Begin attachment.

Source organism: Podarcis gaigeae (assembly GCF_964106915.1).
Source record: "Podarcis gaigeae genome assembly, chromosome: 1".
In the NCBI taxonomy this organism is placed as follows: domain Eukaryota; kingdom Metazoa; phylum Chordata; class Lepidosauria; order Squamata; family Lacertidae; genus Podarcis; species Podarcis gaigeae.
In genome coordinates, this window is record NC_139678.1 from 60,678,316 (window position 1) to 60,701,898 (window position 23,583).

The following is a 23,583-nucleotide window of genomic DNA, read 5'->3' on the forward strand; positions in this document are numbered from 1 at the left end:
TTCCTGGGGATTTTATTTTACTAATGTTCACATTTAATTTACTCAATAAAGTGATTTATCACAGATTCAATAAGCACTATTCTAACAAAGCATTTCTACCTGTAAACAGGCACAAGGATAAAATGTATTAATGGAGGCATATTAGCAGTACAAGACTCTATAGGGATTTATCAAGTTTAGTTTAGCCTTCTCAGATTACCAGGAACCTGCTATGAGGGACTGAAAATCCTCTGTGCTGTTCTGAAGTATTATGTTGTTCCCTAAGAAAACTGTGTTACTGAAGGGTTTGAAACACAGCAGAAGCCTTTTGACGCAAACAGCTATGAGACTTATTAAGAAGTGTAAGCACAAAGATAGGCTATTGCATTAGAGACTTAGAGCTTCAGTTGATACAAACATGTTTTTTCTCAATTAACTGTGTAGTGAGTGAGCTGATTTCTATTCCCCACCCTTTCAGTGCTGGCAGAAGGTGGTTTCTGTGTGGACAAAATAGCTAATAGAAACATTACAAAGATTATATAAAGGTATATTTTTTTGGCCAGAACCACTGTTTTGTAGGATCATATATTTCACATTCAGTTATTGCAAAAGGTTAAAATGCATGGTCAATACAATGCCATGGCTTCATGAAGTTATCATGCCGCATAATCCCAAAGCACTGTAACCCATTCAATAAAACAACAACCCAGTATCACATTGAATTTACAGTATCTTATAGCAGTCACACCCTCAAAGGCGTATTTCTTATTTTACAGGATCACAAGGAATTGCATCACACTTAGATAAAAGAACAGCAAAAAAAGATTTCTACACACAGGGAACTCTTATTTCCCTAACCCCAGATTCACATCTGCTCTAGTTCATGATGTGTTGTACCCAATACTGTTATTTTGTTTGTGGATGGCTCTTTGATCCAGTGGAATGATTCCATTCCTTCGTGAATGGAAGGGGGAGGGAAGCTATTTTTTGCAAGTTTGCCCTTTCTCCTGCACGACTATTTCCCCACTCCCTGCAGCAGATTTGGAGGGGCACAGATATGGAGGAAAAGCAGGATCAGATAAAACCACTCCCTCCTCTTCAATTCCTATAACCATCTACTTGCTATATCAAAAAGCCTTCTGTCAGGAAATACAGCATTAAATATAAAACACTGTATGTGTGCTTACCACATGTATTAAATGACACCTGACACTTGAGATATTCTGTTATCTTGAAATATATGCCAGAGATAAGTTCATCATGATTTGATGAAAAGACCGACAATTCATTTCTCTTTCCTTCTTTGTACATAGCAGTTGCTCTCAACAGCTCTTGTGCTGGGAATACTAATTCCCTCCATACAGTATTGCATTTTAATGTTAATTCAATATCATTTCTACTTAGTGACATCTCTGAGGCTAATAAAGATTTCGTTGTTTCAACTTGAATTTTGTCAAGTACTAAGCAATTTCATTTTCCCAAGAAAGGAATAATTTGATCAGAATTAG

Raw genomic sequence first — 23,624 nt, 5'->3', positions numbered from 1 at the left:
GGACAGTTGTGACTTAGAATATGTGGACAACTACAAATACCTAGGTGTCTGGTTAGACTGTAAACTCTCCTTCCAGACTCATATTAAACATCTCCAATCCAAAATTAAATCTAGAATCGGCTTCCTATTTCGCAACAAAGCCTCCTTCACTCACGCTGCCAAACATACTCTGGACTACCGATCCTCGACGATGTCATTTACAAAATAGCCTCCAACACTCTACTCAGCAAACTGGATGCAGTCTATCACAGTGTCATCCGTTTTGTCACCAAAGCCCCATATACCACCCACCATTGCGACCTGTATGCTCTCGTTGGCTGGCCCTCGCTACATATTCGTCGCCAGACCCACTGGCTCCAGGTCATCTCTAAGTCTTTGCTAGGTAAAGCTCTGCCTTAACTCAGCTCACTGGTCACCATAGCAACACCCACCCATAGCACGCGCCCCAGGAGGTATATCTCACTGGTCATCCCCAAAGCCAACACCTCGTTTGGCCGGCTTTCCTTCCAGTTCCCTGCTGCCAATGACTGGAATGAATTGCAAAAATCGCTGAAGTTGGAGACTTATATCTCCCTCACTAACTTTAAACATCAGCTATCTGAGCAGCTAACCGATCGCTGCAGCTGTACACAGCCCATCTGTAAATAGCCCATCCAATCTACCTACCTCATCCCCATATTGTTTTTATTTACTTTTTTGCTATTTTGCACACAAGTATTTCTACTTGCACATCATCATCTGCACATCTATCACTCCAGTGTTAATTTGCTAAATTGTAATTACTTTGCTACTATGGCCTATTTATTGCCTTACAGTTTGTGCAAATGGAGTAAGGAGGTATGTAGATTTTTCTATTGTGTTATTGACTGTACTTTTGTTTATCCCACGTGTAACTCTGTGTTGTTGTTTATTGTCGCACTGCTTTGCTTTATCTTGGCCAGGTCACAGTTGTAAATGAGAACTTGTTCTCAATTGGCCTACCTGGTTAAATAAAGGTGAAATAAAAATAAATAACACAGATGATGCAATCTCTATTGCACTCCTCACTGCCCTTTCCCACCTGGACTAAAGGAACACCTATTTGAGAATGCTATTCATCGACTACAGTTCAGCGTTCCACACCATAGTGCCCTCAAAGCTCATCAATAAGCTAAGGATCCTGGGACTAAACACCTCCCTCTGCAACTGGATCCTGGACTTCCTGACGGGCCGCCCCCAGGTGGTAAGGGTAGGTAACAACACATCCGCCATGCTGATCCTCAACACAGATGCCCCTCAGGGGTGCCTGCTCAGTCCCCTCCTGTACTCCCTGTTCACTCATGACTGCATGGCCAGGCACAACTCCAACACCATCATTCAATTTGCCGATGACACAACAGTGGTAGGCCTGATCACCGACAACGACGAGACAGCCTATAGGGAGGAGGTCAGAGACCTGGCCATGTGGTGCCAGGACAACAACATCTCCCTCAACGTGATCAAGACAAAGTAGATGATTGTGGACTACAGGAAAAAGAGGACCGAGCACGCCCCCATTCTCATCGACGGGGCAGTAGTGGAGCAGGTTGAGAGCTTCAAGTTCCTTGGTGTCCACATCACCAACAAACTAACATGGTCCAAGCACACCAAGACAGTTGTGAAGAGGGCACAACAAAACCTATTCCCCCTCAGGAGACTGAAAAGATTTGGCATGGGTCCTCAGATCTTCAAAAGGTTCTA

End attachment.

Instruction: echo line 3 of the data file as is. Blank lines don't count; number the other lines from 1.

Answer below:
In the NCBI taxonomy this organism is placed as follows: domain Eukaryota; kingdom Metazoa; phylum Chordata; class Lepidosauria; order Squamata; family Lacertidae; genus Podarcis; species Podarcis gaigeae.